The next summer, I ran away -- to another country. Later, when I started hooking in earnest, I came to see Professor Andrews as an amateur trick. Having sex for money was, at first, a perverse little game that made me feel cocky and cool -- different from my peers. But later, money became a necessity: it was food, freedom, the ability to control my life, to stay afloat and hold my head up without admitting defeat to my parents.

The boyfriend who took me in when I ran away to London was 22, agoraphobic, and given to migraines that could last for days at a time. There were long silences when he would lock himself in the bedroom with a cloth over his eyes. His parents had purchased a garden flat for him in a row of mock-Tudor buildings right next to Hampstead Heath. They believed I was 19, an age Ned and I had settled upon as plausible when we set up house together.

"You look as old as 20," he'd said, rather skeptically, "but you act about 17." I'd taken his word for it, though at 22 he looked about 16 and sometimes acted even younger. "Maybe, when they come over to see me, you can just read a book. Look very absorbed. That way you won't have to chat." Neither of us wanted them to catch on that he was harboring a 14-year-old runaway.

Had they known that this person who roasted the occasional chicken, watered the hedges, cashed checks for their son, picked up his antidepressants, and ordered supplies from the milkman -- and had time to explore the hotel bars at night -- was actually 14, perhaps they wouldn't have been so quick to label his girlfriend "understandably immature." In other words, he couldn't expect to attract a mature 19-year-old. I accepted the slight as a compliment to my camouflage.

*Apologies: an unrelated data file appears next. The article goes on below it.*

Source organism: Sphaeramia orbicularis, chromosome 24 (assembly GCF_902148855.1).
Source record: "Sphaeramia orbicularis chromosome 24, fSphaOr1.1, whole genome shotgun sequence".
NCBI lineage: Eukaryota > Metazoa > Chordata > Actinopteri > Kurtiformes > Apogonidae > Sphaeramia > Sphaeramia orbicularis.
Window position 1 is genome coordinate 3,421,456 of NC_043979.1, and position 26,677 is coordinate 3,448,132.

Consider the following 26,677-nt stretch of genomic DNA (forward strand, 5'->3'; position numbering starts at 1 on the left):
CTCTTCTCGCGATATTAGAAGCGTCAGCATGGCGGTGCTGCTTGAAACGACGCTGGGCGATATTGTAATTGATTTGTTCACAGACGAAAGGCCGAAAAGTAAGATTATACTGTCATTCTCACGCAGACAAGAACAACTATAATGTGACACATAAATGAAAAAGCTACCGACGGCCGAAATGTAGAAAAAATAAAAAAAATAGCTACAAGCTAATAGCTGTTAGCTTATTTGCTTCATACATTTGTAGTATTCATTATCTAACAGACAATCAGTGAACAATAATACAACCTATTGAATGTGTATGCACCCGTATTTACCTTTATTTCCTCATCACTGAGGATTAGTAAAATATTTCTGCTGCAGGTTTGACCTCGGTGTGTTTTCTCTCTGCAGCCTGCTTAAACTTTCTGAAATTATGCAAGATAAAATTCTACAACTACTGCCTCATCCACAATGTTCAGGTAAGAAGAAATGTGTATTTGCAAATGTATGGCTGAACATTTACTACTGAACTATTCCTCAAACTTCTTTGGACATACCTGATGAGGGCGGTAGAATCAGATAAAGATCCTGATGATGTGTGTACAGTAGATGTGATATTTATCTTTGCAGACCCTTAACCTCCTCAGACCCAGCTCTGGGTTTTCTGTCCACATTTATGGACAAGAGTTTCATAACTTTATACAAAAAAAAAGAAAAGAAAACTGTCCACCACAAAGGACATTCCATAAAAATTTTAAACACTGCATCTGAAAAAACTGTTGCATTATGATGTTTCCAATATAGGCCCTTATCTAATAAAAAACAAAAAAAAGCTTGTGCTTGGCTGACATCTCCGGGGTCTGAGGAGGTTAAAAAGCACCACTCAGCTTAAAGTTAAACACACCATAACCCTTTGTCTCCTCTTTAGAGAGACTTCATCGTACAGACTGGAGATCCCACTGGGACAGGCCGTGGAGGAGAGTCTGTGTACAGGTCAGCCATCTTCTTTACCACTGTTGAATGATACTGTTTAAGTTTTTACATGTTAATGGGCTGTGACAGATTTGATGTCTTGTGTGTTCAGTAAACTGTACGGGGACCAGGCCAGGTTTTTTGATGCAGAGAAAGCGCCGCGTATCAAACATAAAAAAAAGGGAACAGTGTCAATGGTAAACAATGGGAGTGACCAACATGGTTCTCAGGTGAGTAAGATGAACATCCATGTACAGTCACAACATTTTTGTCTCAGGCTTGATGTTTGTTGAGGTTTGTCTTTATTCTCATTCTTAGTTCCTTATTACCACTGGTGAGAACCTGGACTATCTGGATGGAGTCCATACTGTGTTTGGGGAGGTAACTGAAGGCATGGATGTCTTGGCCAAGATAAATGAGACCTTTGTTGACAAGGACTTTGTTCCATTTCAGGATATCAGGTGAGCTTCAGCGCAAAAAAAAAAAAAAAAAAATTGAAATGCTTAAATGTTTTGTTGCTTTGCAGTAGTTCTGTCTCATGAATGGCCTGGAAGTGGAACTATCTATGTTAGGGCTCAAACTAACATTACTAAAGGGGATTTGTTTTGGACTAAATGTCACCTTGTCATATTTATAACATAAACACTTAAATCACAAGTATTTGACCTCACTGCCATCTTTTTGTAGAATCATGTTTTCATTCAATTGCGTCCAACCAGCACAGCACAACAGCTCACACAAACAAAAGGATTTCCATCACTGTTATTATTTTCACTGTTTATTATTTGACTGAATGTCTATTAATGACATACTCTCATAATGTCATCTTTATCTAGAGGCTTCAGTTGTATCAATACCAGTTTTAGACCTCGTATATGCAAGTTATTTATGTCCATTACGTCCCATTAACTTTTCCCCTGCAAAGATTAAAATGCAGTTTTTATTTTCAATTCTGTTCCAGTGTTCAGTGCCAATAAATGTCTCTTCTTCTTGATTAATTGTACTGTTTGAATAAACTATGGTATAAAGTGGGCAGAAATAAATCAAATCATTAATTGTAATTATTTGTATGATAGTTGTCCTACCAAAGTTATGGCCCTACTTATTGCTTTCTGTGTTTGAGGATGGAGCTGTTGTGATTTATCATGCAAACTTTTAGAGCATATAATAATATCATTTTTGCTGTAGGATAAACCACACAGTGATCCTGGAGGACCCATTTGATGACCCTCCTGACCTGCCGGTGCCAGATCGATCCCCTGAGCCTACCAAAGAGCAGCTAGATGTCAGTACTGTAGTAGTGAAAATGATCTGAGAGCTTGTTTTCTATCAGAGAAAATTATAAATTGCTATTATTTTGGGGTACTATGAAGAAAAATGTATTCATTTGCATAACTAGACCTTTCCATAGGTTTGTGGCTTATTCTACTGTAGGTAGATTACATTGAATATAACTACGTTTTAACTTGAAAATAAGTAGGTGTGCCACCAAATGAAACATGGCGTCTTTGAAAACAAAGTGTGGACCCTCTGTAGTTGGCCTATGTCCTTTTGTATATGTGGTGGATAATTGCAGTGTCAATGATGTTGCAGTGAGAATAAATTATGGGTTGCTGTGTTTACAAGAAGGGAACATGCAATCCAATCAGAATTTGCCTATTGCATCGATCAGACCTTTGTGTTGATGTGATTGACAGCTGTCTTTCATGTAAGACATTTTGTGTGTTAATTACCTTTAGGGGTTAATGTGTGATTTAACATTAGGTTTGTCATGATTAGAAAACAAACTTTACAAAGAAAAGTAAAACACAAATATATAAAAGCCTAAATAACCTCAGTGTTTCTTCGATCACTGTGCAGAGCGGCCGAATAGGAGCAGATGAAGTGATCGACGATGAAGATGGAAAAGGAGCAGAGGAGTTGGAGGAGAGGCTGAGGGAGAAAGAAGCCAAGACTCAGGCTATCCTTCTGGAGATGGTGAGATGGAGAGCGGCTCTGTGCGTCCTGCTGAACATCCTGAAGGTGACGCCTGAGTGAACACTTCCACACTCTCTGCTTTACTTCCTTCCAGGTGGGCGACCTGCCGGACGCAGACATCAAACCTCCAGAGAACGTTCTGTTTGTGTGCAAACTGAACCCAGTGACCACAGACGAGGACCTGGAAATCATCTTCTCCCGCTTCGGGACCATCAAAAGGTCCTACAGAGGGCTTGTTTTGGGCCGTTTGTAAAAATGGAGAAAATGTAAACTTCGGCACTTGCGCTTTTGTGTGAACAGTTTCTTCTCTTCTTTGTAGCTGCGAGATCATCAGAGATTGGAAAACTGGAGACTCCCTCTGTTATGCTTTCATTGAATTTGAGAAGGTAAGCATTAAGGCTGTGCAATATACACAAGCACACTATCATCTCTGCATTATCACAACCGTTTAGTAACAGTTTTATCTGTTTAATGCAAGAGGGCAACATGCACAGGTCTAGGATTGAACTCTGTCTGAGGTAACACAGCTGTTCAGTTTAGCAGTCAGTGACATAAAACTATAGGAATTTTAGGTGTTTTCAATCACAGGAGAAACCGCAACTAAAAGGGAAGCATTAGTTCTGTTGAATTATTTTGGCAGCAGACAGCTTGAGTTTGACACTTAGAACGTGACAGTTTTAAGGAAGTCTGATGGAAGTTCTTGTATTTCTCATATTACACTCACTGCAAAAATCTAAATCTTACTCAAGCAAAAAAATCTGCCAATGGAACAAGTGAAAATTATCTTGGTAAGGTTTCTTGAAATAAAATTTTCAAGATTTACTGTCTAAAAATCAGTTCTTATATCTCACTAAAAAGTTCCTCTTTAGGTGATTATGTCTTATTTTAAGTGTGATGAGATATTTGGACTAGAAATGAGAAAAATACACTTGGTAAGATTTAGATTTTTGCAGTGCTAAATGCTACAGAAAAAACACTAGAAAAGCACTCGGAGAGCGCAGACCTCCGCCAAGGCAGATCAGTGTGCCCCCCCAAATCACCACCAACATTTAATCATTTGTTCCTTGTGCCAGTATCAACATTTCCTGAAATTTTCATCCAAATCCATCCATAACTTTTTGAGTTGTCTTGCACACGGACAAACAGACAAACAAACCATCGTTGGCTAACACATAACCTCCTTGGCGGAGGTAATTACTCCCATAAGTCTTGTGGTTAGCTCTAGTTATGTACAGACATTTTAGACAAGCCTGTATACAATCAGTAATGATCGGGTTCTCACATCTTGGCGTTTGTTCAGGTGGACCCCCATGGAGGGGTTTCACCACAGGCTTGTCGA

When I told him, over a midnight snack of hot cocoa and oatmeal, that I loved him, he smiled patiently as if his mind were very far away -- in another universe. Our lovemaking was one of the best things we had; he was the first guy I ever had time to relax with, now that I had no curfew. So he became the first lover I really needed to fuck. I felt new sensations and wavelike emotions when he was inside. And maybe I shouldn't assign all the credit to our circumstances. He was a good lover, and I knew he was very fond of me.

Though he sometimes did strange and terrible things -- once, during a 24-hour headache, he tore up a glittery nylon jacket that was my favorite possession -- he never locked me out of his home. In fact, he made me feel that this was my home, too, though I now realize that it never really was. He made sure I went to the doctor and the dentist, encouraged me to do all the household shopping (which meant I had a constant stream of cash), and sometimes -- very rarely -- got into a sufficiently normal mood so that we could go out together. In his own way, he took care of me.